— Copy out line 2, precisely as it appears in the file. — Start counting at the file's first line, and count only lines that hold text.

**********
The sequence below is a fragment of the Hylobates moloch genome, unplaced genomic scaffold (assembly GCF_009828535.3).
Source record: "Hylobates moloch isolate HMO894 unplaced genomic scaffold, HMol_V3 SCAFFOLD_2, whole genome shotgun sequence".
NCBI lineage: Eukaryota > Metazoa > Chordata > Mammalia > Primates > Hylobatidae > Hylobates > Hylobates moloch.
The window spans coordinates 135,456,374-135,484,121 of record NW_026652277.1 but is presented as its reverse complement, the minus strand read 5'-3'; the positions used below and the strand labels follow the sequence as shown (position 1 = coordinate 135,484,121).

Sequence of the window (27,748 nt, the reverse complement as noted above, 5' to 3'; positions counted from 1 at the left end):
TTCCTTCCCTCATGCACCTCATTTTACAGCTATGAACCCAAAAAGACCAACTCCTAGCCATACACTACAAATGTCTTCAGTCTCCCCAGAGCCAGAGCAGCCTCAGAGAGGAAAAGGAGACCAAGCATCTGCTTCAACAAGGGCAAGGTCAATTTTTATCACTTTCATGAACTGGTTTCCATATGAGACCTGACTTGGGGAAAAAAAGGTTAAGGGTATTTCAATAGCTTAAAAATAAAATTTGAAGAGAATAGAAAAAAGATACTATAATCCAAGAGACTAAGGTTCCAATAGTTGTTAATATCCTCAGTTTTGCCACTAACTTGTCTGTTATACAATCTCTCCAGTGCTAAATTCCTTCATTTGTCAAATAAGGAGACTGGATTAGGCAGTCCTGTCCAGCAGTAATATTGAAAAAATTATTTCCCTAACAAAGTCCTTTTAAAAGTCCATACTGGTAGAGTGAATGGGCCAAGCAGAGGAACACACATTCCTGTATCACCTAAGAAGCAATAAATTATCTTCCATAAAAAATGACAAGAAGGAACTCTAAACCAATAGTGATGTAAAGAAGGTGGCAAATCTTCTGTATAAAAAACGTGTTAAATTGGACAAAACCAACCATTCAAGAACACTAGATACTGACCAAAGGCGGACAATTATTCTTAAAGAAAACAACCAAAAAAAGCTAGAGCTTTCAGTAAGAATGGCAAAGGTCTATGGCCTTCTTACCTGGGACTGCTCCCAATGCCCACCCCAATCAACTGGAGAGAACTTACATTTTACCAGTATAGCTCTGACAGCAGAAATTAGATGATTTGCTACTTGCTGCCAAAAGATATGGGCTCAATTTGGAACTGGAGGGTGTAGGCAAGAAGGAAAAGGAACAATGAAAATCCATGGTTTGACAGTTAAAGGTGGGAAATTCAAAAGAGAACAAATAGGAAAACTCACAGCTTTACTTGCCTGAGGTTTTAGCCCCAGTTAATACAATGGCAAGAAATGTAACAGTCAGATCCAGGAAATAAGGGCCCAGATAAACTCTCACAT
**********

Source record: "Hylobates moloch isolate HMO894 unplaced genomic scaffold, HMol_V3 SCAFFOLD_2, whole genome shotgun sequence".